The family of a child killed attempting a social media challenge has filed a wrongful death suit against TikTok.
Nylah Anderson, 10, died in December while attempting the "blackout challenge" on social media app TikTok, according to Fox 29 Philadelphia. The challenge, which has existed in one form or another for years, is to choke oneself long enough to lose consciousness.
"Today, Saltz Mongeluzzi & Bendesky P.C. filed a landmark federal complaint against TikTok and Bytedance for providing 10-year-old Nylah Anderson a targeted, deadly ‘blackout challenge’ choking video that allegedly caused her death," the law firm representing the family wrote.
SMB is filing the suit on behalf of Naylah's mother, Tawainna Anderson. The suit alleges fatal negligence from TikTok due to a lack of content screening and ease of access for young viewers.
"Social media superpowers like TikTok have seized the opportunity present by the 'digital Wild West' to manipulate and control the behavior of vulnerable children to maximize revenue and profits," firm partner Jeffrey Goodman wrote. "This industry has neglected its safety responsibilities for too long. It is time for social media giants like TikTok to make social media safe and protect children."
TikTok disputes that the "blackout challenge" was a TikTok "trend," saying that it did not find evidence that such content trended on the platform and that content promoting dangerous behavior would violate its community guidelines.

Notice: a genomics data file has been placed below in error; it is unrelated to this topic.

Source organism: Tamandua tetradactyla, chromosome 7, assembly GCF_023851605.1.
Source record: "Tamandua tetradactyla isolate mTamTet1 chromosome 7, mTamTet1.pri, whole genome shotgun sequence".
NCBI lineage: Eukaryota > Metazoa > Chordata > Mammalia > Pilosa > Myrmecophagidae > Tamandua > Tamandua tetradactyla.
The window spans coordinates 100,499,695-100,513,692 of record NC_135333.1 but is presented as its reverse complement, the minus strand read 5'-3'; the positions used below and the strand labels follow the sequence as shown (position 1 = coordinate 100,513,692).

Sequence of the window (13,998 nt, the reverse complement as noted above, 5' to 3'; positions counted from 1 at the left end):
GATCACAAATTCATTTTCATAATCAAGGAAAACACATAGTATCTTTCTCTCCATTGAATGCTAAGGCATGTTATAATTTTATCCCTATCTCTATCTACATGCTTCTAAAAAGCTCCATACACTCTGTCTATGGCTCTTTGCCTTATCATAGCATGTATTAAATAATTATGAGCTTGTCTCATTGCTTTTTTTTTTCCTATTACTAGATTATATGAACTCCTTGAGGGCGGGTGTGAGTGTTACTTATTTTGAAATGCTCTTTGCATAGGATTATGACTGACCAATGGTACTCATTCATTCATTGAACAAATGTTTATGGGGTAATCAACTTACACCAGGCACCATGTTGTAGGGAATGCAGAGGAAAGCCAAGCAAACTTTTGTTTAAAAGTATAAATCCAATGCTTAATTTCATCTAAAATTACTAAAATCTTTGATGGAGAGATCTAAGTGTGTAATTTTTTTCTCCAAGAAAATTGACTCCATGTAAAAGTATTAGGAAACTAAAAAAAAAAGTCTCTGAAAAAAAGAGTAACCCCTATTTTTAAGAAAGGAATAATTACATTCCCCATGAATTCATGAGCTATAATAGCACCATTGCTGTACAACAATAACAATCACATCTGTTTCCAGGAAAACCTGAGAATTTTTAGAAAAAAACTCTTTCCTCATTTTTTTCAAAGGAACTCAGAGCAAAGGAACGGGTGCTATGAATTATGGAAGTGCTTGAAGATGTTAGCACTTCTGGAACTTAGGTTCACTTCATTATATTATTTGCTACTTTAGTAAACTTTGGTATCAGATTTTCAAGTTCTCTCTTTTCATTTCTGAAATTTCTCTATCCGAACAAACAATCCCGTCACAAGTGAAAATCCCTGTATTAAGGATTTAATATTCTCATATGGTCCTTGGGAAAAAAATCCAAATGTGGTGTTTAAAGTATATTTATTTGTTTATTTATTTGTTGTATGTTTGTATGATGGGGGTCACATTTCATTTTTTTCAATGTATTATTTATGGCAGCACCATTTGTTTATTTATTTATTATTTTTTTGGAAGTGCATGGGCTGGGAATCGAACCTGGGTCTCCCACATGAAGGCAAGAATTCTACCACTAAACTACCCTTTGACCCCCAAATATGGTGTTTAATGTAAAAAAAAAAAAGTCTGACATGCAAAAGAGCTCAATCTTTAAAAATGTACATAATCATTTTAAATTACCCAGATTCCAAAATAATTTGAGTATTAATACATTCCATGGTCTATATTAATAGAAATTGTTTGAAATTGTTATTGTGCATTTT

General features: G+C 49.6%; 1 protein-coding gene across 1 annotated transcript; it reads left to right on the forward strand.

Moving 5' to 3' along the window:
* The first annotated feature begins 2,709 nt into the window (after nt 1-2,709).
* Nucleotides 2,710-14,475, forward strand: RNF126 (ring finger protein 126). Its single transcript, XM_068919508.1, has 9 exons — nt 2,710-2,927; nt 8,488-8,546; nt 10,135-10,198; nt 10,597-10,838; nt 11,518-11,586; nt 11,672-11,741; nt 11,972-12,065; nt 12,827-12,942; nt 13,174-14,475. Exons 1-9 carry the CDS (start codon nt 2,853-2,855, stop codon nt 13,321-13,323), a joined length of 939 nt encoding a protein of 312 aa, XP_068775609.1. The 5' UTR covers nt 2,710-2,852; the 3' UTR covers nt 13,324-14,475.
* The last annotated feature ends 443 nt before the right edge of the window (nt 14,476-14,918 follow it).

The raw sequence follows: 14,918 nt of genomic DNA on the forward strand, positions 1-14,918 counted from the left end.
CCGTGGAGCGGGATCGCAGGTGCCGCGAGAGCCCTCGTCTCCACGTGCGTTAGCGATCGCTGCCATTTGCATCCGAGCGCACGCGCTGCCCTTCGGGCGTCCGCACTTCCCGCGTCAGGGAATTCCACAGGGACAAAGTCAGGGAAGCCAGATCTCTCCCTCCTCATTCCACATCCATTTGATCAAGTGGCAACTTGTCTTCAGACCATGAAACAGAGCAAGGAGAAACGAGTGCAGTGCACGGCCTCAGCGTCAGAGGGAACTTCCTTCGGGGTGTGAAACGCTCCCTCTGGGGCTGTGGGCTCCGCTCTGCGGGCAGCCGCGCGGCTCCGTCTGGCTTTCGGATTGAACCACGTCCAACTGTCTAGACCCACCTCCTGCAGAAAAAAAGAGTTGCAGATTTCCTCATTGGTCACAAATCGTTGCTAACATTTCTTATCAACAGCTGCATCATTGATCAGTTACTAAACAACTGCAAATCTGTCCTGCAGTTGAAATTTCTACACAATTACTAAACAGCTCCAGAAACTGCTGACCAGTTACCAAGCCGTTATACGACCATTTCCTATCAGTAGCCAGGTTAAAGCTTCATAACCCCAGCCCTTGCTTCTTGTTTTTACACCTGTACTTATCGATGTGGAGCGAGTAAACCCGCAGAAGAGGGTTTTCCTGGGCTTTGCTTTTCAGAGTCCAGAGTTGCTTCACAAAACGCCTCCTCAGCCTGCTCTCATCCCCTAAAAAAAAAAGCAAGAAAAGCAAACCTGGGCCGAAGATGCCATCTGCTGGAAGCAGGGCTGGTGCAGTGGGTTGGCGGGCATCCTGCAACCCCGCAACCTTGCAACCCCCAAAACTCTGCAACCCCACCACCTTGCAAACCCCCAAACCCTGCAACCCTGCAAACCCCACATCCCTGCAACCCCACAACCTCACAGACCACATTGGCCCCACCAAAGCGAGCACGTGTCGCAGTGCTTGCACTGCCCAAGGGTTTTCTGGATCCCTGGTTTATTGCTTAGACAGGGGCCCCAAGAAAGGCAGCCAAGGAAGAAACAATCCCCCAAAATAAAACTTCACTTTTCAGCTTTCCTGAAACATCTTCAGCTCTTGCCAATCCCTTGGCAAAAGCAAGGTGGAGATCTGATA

"This disturbing ‘challenge,’ which people seem to learn about from sources other than TikTok, long predates our platform and has never been a TikTok trend," a company spokesperson said. "We remain vigilant in our commitment to user safety and would immediately remove related content if found. Our deepest sympathies go out to the family for their tragic loss."
TikTok is generally marketed for children 13 years and older. An alternative version of the platform is available for younger users.
The suit is filed in the U.S. District Court for the Eastern District of Pennsylvania.
"It is hard to look at increasing trends in media consumption of all types, media multitasking and rates of ADHD [attention-deficit hyperactivity disorder] in young people and not conclude that there is a decrease in their attention span," said Dr. Carl Marci, a psychiatrist at Massachusetts General Hospital.
Although the link between ADHD and screen time is debatable, new research suggests the type of short and fast-paced videos that children consume today are partly to blame for why they struggle to participate in longer-term activities.
Fox News' Shiv Sudhakar contributed to this report.